The different ways ADHD presents are probably best understood by thinking about two different categories. In the first category we have a set of behaviors that happen because the child or adult doesn’t respond to what’s happening around them. Perhaps they do respond but it’s a response that is milder or less frequent than the demands on them would require. In the second category we have issues that arise because of a behavior they do or a response they demonstrate to a stimulus. Basically, one set of behaviors arise from not doing something and another set of behaviors that arise from doing something.
The first category – not doing something – is often referred to as “inattention.” This looks somewhat different from person to person and from setting to setting but there are some common characteristics that tie it all together. Individuals with inattention often “tune out” when “tuning in” is a requirement for the task or setting. They daydream in class or on the job. They are easily distracted. They don’t follow all the steps in directions or forget what they were just told. Individuals with inattention make careless mistakes in work and miss important details. They struggle to stay focused on lectures, or reading, or even conversations. They are described as forgetful and disorganized. These folks turn in late work or lose it altogether. They lose their keys, socks, backpack, phone, calendar, glasses, etc. They also lose track of time, often being late for appointments
The second category – people who do things that trip themselves up – are often referred to as being “hyperactive” or “impulsive” or both. These two concepts really are difficulty to differentiate. These are the fidgeters, the wigglers, the blurters, the tappers, the squirmers, the interrupters, the wanderers, and the talkers. They are often described as constantly “on the go” or “driven by a motor.” Their behavior distracts them and others and is often a cause of interpersonal conflict because they can be seen as bothersome or annoying.
A lot of the symptoms above can come along with other disorders or issues making it important to talk to a professional to help sort out the differences. A diagnosis of ADHD requires that a certain number of characteristics be present before the age of 12, that the symptoms clearly impair the person in their pursuit of a job or education and that they can’t primarily be contributed to another disorder. The symptoms also have to occur in multiple settings, like home and work or school. A person with ADHD would not exhibit symptoms in only one setting, which would more likely be an environmental issue.
ADHD is a very misunderstood disorder. It’s complicated and frankly, often messy. In the past it’s probably been overused as a way to categorize or understand a set of problematic behaviors that don’t cleanly fit into any other category. It’s gotten a bad rap and some people still think it’s being used as an excuse or a crutch.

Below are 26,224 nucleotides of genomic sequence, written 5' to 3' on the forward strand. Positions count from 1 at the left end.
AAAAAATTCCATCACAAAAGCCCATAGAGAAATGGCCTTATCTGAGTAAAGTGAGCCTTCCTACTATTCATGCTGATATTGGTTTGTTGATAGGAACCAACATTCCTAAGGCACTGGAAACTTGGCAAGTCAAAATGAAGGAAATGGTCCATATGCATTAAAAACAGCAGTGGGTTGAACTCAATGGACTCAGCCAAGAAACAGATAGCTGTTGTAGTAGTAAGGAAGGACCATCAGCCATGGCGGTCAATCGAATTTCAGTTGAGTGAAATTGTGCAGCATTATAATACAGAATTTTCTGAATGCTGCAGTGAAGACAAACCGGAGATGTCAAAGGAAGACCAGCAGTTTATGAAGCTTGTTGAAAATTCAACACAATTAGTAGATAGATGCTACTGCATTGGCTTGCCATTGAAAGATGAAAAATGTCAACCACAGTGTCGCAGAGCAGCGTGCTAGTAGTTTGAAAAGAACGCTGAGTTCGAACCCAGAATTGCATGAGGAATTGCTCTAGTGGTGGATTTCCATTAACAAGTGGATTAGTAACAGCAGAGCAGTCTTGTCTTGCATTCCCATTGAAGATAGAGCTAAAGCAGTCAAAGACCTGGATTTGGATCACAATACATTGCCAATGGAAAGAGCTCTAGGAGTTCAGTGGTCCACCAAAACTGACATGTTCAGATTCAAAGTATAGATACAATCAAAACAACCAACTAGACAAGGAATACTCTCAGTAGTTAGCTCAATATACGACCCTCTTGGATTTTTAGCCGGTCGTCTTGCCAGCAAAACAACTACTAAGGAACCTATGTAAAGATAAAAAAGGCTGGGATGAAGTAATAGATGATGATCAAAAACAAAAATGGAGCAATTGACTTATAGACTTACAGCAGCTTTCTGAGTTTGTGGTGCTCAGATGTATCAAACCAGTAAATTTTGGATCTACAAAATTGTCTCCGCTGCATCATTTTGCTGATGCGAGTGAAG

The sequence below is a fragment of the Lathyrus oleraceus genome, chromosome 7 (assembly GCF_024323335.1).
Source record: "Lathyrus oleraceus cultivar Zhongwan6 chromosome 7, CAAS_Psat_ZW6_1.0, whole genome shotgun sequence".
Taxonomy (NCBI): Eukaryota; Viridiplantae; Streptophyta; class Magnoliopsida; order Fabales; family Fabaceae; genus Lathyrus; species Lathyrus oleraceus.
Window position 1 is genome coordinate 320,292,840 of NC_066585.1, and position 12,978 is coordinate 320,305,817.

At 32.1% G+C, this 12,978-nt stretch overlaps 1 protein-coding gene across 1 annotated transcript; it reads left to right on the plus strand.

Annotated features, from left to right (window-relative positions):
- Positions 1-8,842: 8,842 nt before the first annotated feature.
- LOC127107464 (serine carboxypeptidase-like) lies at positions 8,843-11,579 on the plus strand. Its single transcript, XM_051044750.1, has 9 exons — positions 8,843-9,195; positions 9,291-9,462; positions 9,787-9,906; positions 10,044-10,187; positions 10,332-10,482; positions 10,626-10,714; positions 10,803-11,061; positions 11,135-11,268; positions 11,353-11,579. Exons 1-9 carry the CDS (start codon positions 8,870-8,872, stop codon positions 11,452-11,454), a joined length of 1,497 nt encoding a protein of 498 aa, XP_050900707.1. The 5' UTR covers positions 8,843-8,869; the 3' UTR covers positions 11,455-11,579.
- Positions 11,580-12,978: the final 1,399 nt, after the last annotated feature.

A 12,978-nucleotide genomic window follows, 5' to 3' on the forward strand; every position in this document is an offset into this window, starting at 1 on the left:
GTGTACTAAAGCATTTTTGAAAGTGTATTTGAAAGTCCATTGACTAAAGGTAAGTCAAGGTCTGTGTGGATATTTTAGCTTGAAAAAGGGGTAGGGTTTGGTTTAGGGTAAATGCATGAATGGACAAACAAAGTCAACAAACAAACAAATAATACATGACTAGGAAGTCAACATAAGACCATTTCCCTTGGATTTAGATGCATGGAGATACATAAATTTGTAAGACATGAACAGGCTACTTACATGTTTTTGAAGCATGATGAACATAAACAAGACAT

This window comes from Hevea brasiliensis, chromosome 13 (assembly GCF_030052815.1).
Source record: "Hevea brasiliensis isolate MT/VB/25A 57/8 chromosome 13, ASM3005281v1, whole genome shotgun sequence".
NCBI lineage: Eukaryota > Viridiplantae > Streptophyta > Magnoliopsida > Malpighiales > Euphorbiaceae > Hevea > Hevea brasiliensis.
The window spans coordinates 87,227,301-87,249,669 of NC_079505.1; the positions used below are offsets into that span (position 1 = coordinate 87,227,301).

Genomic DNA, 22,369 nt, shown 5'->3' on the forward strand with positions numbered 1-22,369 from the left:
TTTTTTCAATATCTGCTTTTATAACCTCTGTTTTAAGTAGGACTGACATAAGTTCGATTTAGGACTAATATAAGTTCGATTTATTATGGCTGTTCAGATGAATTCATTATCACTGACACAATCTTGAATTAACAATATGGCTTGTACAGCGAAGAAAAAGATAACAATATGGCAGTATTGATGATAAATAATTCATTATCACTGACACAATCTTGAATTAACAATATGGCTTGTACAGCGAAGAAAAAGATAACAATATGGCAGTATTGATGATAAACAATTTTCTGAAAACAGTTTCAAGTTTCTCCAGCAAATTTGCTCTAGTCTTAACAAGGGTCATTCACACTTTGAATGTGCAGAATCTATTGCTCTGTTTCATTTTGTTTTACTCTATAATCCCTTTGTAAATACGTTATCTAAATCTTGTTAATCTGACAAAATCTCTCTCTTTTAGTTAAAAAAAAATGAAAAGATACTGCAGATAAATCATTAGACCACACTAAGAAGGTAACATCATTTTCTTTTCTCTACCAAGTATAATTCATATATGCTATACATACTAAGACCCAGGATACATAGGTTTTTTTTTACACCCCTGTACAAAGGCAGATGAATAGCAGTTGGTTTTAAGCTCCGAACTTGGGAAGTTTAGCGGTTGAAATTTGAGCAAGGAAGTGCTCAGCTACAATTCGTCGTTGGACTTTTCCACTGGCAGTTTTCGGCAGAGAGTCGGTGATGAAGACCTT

Do they have control over it?
It’s important that we don’t make ADHD synonymous with BAD. Individuals with ADHD have much less control over the symptoms they demonstrate than we think they do. Telling a person suffering from ADHD Inattentive Type to “focus” is about as helpful as telling someone to “get taller.” If ADHD has been well diagnosed, that is if we haven’t incorrectly identified some other problem as ADHD, we can assume that most of the symptoms they are demonstrating are biologically driven. The kids who have been identified as having ADHD Impulsive and Hyperactive are like cars that only have a gas pedal and no brake.
About half of people who have a diagnosis of ADHD have a co-occurring condition. The best way to determine if the issues at hand really are ADHD or something else that can masquerade as ADHD is through an evaluation. Many, many disorders have symptoms that overlap with ADHD but the cause, treatment and prognosis of the other conditions can vary greatly. In addition to the external characteristics of ADHD, there are common cognitive profiles found in students with ADHD that can only be identified through psychological testing.
When we look at all of the negative or difficult things that come with ADHD, we lose sight of the positives that come with it as well. Children and adults with ADHD are often charismatic, charming, engaging and affectionate people. They can be quite creative, inventive, imaginative and talented with their hands. With proper treatment and in the right setting, they can use these gifts to excel and succeed in the school or work setting.
ADHD is a condition that can impair a child’s performance in school. If the impairment is significant, the student might qualify for additional support in the school setting. In the state of Texas, ADHD is considered a “health” issue and as such might be the basis for a 504 accommodation plan or special education eligibility based on an “Other Health Impairment.” The degree to which the ADHD impacts learning and education determines the options for support or services in school.